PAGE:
“I don’t think Loki’s relationship with himself has been very healthy,” Tom Hiddleston added in that same series of interviews with Marvel.com. “Trying to accept those aspects of himself, which he’s been on the run from, was a way of thinking about that in a really interesting way. Also, Sylvie’s not Loki. Sylvie is Sylvie. That’s interesting, too.”
Before Loki could confess his love for Sylvie, though, Ravonna pruned him. Now, the God and Goddess of Mischief are on diverging paths, with Sylvie given the chance to find out the truth about Ravonna and the TVA, and Loki bound to a strange realm that may contribute to discovering the origins of the Sacred Timeline and the TVA as well.
Just look at this elite squad. After all this time wondering how Richard E. Grant would eventually appear in his mystery role, I never expected that he’d show up looking like ... this. The Oscar nominee—in teeny-tiny yellow shorts, green tights, and all—is playing “Classic Loki,” according to his listing in the credits, and he’s fittingly wearing Loki’s classic costume from the comics, just as Wanda and Pietro Maximoff donned their old-school superhero tights in WandaVision. Accompanying Classic Loki—again, according to the credits—is “Boastful Loki” (DeObia Oparei of Game of Thrones), “Kid Loki” (Jack Veal, The End of the F***ing World), and last, but certainly not least, Alligator Loki. (I have approximately 100 questions about the existence of this reptile variant, but my God, look at that little Loki helmet planted on its scaly head.)
As the show’s first post-credits scene begins, Loki understandably wonders aloud: “Is this Hel? Am I dead?” But before Loki can investigate any further, a voice answers, as if it had been waiting for his arrival. “Not yet,” it responds. “But you will be if you don’t come with us.”
Whatever derelict world Loki just landed on, the fact that he’s not dead is a major development in understanding what pruning does to its victims. It means that other people who seemingly have bitten the dust—like Mobius—may have a chance to be revived still, but it also still begs the question: when are they on the Sacred Timeline? It seems most likely that these five Lokis don’t exist on the timeline at all, as the TVA has sent them to some sort of limbo realm that exists outside of it.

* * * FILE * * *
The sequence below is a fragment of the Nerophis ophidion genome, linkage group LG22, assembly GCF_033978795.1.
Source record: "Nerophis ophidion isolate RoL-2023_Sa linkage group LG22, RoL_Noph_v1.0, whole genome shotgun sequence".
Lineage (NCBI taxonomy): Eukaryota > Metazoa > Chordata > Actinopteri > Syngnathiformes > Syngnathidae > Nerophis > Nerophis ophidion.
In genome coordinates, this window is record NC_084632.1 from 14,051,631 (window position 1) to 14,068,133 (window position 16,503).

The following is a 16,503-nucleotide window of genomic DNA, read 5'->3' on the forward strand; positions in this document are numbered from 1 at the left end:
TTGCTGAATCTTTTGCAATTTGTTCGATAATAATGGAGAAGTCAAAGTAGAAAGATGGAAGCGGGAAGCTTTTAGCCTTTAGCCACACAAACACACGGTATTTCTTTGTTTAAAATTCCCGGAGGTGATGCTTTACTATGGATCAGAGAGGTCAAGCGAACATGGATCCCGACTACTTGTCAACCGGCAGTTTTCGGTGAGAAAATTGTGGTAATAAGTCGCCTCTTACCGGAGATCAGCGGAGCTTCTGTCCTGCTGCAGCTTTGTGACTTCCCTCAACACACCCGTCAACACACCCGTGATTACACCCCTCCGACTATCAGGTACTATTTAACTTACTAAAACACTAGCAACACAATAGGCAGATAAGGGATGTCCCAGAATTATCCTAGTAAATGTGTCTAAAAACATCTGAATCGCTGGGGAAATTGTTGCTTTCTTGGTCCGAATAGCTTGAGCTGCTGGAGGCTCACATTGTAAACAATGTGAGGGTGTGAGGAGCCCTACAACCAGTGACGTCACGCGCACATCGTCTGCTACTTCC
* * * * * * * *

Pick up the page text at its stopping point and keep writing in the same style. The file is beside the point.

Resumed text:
As for the motley crew that has quickly taken in another variant, it remains to be seen how each of them have arrived on this spit of land that looks like the lowest depths of Inception, or why they’ve chosen to band together. While Classic Loki is sure to be a devious trickster and Boastful Loki will probably, uh, boast, Kid Loki stands as yet another Young Avenger from the comics in what seems likely to be a setup for a Disney+ series sometime in the not-so-distant future. (As for Alligator Loki, I assume he’s just doing his own thing.) With our Loki variant’s arrival, they all may have just found their ticket out of this strange place.
After last week’s episode drew the ire of some critics for its slow pace, Loki quickly turned around not only its strongest episode to date, but one of the best that any MCU TV show has offered—and there’s still two episodes to go. Come back next week for Loki’s penultimate episode, when we’ll hopefully get some answers to the show’s slew of new questions, such as: Can Alligator Loki perform magic?